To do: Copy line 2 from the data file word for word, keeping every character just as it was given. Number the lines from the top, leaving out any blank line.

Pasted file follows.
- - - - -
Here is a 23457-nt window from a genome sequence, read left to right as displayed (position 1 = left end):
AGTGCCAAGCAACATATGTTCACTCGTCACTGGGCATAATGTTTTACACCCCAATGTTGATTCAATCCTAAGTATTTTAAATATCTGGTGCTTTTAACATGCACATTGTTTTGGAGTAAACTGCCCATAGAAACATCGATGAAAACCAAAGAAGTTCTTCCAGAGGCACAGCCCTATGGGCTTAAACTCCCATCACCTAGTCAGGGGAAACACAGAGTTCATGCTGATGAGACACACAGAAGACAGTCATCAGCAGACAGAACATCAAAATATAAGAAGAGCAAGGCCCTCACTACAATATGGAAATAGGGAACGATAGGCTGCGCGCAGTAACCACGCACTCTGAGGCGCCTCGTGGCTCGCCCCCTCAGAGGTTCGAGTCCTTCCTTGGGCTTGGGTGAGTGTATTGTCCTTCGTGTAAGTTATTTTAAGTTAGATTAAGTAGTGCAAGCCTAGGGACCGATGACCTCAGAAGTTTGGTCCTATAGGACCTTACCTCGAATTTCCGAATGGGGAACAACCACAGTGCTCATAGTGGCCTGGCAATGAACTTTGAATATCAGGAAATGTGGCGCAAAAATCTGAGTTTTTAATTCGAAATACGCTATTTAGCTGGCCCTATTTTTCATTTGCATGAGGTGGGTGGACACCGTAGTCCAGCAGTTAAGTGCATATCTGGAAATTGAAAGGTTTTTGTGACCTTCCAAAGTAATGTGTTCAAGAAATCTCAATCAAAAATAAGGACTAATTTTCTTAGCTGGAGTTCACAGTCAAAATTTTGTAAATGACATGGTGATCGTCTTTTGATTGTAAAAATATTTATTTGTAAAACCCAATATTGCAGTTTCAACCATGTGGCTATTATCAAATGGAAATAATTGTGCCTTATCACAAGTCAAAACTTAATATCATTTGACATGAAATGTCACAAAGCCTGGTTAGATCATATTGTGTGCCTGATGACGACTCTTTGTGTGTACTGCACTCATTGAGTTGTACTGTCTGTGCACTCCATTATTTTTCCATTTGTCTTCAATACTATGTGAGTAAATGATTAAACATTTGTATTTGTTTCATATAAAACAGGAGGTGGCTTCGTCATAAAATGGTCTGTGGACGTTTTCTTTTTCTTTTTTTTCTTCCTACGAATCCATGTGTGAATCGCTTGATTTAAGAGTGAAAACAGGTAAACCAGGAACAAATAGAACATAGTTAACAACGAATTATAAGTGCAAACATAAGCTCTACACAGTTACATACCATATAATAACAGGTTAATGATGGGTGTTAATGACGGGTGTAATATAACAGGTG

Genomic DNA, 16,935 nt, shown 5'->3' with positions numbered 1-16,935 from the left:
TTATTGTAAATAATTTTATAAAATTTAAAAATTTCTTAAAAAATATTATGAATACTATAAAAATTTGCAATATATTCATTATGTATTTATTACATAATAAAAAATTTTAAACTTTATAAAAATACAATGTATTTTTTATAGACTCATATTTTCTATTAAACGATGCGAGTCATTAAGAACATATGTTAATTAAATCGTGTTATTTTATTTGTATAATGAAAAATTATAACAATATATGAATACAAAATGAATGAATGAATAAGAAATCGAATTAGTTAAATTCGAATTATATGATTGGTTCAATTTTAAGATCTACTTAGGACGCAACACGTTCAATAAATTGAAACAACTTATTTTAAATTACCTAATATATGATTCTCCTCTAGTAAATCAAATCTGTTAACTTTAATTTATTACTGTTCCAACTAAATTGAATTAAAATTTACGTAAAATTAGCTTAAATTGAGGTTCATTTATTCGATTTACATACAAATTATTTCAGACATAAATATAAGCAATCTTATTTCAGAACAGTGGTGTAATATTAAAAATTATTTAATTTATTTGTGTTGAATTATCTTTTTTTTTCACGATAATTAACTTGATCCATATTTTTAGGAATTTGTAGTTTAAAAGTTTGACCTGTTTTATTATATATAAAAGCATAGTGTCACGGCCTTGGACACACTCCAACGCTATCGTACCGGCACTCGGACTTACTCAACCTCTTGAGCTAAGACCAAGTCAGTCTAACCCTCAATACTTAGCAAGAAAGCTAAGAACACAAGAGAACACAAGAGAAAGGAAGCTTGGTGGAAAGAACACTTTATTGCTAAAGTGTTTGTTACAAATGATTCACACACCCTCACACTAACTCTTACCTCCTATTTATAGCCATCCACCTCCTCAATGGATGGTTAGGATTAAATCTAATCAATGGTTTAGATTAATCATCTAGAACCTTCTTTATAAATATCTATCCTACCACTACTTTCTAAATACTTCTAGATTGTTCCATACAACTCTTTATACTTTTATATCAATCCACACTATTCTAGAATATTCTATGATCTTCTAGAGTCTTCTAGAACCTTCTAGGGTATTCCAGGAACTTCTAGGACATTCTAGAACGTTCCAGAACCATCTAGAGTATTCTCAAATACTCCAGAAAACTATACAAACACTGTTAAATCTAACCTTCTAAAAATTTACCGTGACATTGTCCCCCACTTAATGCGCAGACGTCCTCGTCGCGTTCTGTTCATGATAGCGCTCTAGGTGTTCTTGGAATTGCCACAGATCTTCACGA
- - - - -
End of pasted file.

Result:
AGTGCCAAGCAACATATGTTCACTCGTCACTGGGCATAATGTTTTACACCCCAATGTTGATTCAATCCTAAGTATTTTAAATATCTGGTGCTTTTAACATGCACATTGTTTTGGAGTAAACTGCCCATAGAAACATCGATGAAAACCAAAGAAGTTCTTCCAGAGGCACAGCCCTATGGGCTTAAACTCCCATCACCTAGTCAGGGGAAACACAGAGTTCATGCTGATGAGACACACAGAAGACAGTCATCAGCAGACAGAACATCAAAATATAAGAAGAGCAAGGCCCTCACTACAATATGGAAATAGGGAACGATAGGCTGCGCGCAGTAACCACGCACTCTGAGGCGCCTCGTGGCTCGCCCCCTCAGAGGTTCGAGTCCTTCCTTGGGCTTGGGTGAGTGTATTGTCCTTCGTGTAAGTTATTTTAAGTTAGATTAAGTAGTGCAAGCCTAGGGACCGATGACCTCAGAAGTTTGGTCCTATAGGACCTTACCTCGAATTTCCGAATGGGGAACAACCACAGTGCTCATAGTGGCCTGGCAATGAACTTTGAATATCAGGAAATGTGGCGCAAAAATCTGAGTTTTTAATTCGAAATACGCTATTTAGCTGGCCCTATTTTTCATTTGCATGAGGTGGGTGGACACCGTAGTCCAGCAGTTAAGTGCATATCTGGAAATTGAAAGGTTTTTGTGACCTTCCAAAGTAATGTGTTCAAGAAATCTCAATCAAAAATAAGGACTAATTTTCTTAGCTGGAGTTCACAGTCAAAATTTTGTAAATGACATGGTGATCGTCTTTTGATTGTAAAAATATTTATTTGTAAAACCCAATATTGCAGTTTCAACCATGTGGCTATTATCAAATGGAAATAATTGTGCCTTATCACAAGTCAAAACTTAATATCATTTGACATGAAATGTCACAAAGCCTGGTTAGATCATATTGTGTGCCTGATGACGACTCTTTGTGTGTACTGCACTCATTGAGTTGTACTGTCTGTGCACTCCATTATTTTTCCATTTGTCTTCAATACTATGTGAGTAAATGATTAAACATTTGTATTTGTTTCATATAAAACAGGAGGTGGCTTCGTCATAAAATGGTCTGTGGACGTTTTCTTTTTCTTTTTTTTCTTCCTACGAATCCATGTGTGAATCGCTTGATTTAAGAGTGAAAACAGGTAAACCAGGAACAAATAGAACATAGTTAACAACGAATTATAAGTGCAAACATAAGCTCTACACAGTTACATACCATATAATAACAGGTTAATGATGGGTGTTAATGACGGGTGTAATATAACAGGTG